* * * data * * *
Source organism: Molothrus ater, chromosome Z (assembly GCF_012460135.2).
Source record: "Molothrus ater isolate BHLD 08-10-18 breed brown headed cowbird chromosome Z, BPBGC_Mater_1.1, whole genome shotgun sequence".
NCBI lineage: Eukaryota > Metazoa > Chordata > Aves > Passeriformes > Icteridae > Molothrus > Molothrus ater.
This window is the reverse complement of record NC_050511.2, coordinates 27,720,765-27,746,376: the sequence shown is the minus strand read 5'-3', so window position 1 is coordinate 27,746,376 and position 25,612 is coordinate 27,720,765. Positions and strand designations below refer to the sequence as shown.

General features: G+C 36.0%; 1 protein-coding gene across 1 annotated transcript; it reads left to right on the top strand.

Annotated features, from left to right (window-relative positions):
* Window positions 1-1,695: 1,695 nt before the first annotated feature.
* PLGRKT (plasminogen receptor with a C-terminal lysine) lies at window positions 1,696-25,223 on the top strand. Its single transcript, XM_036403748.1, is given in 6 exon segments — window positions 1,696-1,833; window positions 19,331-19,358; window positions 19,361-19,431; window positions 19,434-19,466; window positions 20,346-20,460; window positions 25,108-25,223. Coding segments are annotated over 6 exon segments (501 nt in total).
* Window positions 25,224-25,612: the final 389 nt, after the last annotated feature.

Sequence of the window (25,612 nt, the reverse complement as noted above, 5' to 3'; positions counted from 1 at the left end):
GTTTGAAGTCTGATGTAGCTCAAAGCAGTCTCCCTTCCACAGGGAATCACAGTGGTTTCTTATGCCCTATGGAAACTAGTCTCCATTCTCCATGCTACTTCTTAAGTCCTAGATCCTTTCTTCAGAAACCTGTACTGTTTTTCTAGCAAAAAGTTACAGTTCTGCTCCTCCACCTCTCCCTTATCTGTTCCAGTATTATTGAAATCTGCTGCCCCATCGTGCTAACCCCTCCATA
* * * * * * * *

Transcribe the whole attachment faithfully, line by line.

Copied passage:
Source organism: Molothrus ater, chromosome Z (assembly GCF_012460135.2).
Source record: "Molothrus ater isolate BHLD 08-10-18 breed brown headed cowbird chromosome Z, BPBGC_Mater_1.1, whole genome shotgun sequence".
NCBI lineage: Eukaryota > Metazoa > Chordata > Aves > Passeriformes > Icteridae > Molothrus > Molothrus ater.
This window is the reverse complement of record NC_050511.2, coordinates 27,720,765-27,746,376: the sequence shown is the minus strand read 5'-3', so window position 1 is coordinate 27,746,376 and position 25,612 is coordinate 27,720,765. Positions and strand designations below refer to the sequence as shown.

General features: G+C 36.0%; 1 protein-coding gene across 1 annotated transcript; it reads left to right on the top strand.

Annotated features, from left to right (window-relative positions):
* Window positions 1-1,695: 1,695 nt before the first annotated feature.
* PLGRKT (plasminogen receptor with a C-terminal lysine) lies at window positions 1,696-25,223 on the top strand. Its single transcript, XM_036403748.1, is given in 6 exon segments — window positions 1,696-1,833; window positions 19,331-19,358; window positions 19,361-19,431; window positions 19,434-19,466; window positions 20,346-20,460; window positions 25,108-25,223. Coding segments are annotated over 6 exon segments (501 nt in total).
* Window positions 25,224-25,612: the final 389 nt, after the last annotated feature.

Sequence of the window (25,612 nt, the reverse complement as noted above, 5' to 3'; positions counted from 1 at the left end):
GTTTGAAGTCTGATGTAGCTCAAAGCAGTCTCCCTTCCACAGGGAATCACAGTGGTTTCTTATGCCCTATGGAAACTAGTCTCCATTCTCCATGCTACTTCTTAAGTCCTAGATCCTTTCTTCAGAAACCTGTACTGTTTTTCTAGCAAAAAGTTACAGTTCTGCTCCTCCACCTCTCCCTTATCTGTTCCAGTATTATTGAAATCTGCTGCCCCATCGTGCTAACCCCTCCATA